27. 27. Largest Attrition For Pioneer Targets is at Clinical POC (Ph II) Target ID/ Hit/Probe/ Clinical Toxicology/ Phase I Phase Discovery Lead ID Candidate ID Pharmacolo IIa/IIb gyAttrition 50% 10% 30% 30% 90% This is killing drug discovery We can generate effective and safe molecules in animals, but they do not have sufficient efficacy and/or safety in the chosen patient group.
  28. 28. The current pharma model is redundant Target ID/ Hit/Probe/ Clinical Toxicology/ Phase I Phase Discovery Lead ID Candidate ID Pharmacolo IIa/IIb Phase Target ID/ Hit/Probe/ Clinical Toxicology/ gy Phase I Discovery Lead ID Candidate ID Pharmacolo IIa/IIb gy Target ID/ Hit/Probe/ Clinical Toxicology/ Phase I Phase Discovery Lead ID Candidate ID Pharmacolo IIa/IIb gy Target ID/ Hit/Probe/ Clinical Toxicology/ Phase I Phase Discovery Lead ID Candidate ID Pharmacolo IIa/IIb gy Target ID/ Hit/Probe/ Clinical Toxicology/ Phase I Phase Discovery Lead ID Candidate ID Pharmacolo IIa/IIb gy Target ID/ Hit/Probe/ Clinical Toxicology/ Phase I Phase Discovery Lead ID Candidate ID Pharmacolo IIa/IIb gy Target ID/ Hit/Probe/ Clinical Toxicology/ Phase I Phase Discovery Lead ID Candidate ID Pharmacolo IIa/IIb gyAttrition 50% 10% 30% 30% 90% Negative POC information is not shared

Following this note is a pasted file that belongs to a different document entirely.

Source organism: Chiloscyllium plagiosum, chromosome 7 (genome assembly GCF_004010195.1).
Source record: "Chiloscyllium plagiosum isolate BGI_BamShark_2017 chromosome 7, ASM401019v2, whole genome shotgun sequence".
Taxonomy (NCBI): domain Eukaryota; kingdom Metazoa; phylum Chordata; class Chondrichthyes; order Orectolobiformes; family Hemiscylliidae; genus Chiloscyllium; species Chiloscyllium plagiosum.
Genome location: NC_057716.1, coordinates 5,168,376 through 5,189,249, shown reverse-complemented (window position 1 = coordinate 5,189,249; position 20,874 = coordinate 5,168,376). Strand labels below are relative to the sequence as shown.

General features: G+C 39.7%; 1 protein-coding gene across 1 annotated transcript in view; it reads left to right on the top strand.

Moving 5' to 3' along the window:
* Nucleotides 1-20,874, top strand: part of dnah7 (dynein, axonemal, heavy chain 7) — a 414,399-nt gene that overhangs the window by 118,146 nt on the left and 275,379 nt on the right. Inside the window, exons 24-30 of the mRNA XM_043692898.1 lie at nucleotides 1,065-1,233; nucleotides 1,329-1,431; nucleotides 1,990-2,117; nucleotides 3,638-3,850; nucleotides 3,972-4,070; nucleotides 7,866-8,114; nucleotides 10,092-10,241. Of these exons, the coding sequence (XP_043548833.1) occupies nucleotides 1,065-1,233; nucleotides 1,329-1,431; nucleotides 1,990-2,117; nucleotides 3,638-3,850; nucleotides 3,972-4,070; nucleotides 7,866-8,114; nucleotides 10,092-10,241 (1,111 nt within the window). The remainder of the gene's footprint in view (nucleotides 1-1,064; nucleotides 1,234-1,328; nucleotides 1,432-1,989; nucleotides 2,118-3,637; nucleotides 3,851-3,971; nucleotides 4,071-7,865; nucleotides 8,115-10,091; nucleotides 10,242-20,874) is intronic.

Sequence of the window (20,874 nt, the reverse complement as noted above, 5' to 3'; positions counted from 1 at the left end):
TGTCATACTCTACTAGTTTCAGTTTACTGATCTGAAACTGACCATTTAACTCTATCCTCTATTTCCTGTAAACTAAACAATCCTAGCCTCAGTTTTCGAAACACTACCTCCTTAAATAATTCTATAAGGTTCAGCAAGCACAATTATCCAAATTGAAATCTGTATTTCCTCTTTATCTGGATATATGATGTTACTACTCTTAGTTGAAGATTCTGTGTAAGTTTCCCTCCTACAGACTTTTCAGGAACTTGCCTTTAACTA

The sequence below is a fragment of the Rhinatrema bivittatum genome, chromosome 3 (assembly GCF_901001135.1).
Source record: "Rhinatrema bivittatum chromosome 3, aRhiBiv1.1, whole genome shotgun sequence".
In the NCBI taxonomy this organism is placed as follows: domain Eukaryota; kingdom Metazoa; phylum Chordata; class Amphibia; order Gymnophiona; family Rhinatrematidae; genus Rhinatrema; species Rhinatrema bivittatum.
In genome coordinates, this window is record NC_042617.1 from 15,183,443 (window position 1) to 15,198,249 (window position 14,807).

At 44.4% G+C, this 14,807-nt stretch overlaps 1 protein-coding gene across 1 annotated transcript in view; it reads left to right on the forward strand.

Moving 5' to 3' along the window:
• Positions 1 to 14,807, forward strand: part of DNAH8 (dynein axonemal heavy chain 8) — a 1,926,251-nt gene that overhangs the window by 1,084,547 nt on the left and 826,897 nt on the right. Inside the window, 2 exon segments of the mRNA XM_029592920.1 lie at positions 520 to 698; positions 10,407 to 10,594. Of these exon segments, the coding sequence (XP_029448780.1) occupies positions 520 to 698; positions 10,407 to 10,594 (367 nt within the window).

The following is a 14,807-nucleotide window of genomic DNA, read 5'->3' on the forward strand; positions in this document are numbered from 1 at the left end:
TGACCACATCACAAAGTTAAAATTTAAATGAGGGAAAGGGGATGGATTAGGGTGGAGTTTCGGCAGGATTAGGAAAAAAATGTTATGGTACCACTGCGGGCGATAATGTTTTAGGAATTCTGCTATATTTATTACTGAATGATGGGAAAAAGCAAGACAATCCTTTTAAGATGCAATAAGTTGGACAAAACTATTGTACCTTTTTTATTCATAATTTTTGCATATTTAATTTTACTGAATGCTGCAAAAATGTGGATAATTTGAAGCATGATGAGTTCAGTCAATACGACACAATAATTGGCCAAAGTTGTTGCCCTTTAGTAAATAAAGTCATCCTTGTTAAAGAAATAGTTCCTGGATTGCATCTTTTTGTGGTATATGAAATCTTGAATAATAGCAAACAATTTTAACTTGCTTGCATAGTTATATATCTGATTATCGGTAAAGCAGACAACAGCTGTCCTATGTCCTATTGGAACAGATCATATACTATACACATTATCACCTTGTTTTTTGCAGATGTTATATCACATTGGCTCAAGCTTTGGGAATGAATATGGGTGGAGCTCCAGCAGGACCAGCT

29. 29. Cost of Negative Ph II POC Estimated at $12.5 Billion Annually Remember the two benefits of failure. First if you do fail, you learn what doesn t work and second the failure gives you the opportunity to try a new approach. Roger van Oech
  30. 30. •  We want to improve health•  New medicines are part of this equation•  In this, we are failing, and we want to find a solution
  31. 31. Let s imagine….•  A pool of dedicated, stable funding•  A process that attracts top scientists and clinicians•  A process in which regulators can fully collaborate to solve key scientific problems•  An engaged citizenry that promotes science and acknowledges risk•  Mechanisms to avoid bureaucratic and administrative barriers•  Sharing of knowledge to more rapidly achieve understanding of human biology•  A steady stream of targets whose links to disease have been validated in humans
  32. 32. Arch2POCMA globally distributed public private partnership (PPP) committed to: • Generate more clinically validated targets by sharing data • Deliver more new drugs for patients by using compounds to understand disease biology